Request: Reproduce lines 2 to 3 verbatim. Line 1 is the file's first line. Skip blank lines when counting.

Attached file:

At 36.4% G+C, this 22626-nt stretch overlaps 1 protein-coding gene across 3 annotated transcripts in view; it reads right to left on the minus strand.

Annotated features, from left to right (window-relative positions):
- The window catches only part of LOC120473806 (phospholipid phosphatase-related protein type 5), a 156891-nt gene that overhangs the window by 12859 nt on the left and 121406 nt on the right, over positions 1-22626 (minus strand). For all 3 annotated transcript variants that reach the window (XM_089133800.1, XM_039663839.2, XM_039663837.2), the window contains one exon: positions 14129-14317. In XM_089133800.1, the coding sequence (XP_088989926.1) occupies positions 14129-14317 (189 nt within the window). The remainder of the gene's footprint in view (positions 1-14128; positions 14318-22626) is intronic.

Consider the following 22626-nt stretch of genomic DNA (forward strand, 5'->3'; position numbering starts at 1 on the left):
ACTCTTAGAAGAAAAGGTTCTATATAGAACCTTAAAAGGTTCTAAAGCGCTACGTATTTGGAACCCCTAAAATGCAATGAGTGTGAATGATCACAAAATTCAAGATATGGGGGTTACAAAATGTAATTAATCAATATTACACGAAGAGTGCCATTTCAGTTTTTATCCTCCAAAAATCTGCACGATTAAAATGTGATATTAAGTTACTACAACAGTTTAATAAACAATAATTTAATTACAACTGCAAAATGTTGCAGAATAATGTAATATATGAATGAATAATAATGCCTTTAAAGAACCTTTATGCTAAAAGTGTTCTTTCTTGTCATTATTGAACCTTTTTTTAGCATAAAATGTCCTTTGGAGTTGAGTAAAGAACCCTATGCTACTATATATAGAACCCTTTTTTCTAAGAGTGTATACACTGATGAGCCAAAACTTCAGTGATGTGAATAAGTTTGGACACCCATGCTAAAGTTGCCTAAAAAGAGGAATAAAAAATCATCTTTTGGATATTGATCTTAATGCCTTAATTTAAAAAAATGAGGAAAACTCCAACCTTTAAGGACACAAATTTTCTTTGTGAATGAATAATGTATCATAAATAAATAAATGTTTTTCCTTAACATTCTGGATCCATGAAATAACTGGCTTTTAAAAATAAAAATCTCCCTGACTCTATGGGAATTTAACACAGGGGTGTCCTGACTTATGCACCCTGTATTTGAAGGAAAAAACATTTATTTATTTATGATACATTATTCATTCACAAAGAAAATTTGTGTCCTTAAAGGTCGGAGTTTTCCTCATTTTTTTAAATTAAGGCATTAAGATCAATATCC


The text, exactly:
Annotated features, from left to right (window-relative positions):
- The window catches only part of LOC120473806 (phospholipid phosphatase-related protein type 5), a 156891-nt gene that overhangs the window by 12859 nt on the left and 121406 nt on the right, over positions 1-22626 (minus strand). For all 3 annotated transcript variants that reach the window (XM_089133800.1, XM_039663839.2, XM_039663837.2), the window contains one exon: positions 14129-14317. In XM_089133800.1, the coding sequence (XP_088989926.1) occupies positions 14129-14317 (189 nt within the window). The remainder of the gene's footprint in view (positions 1-14128; positions 14318-22626) is intronic.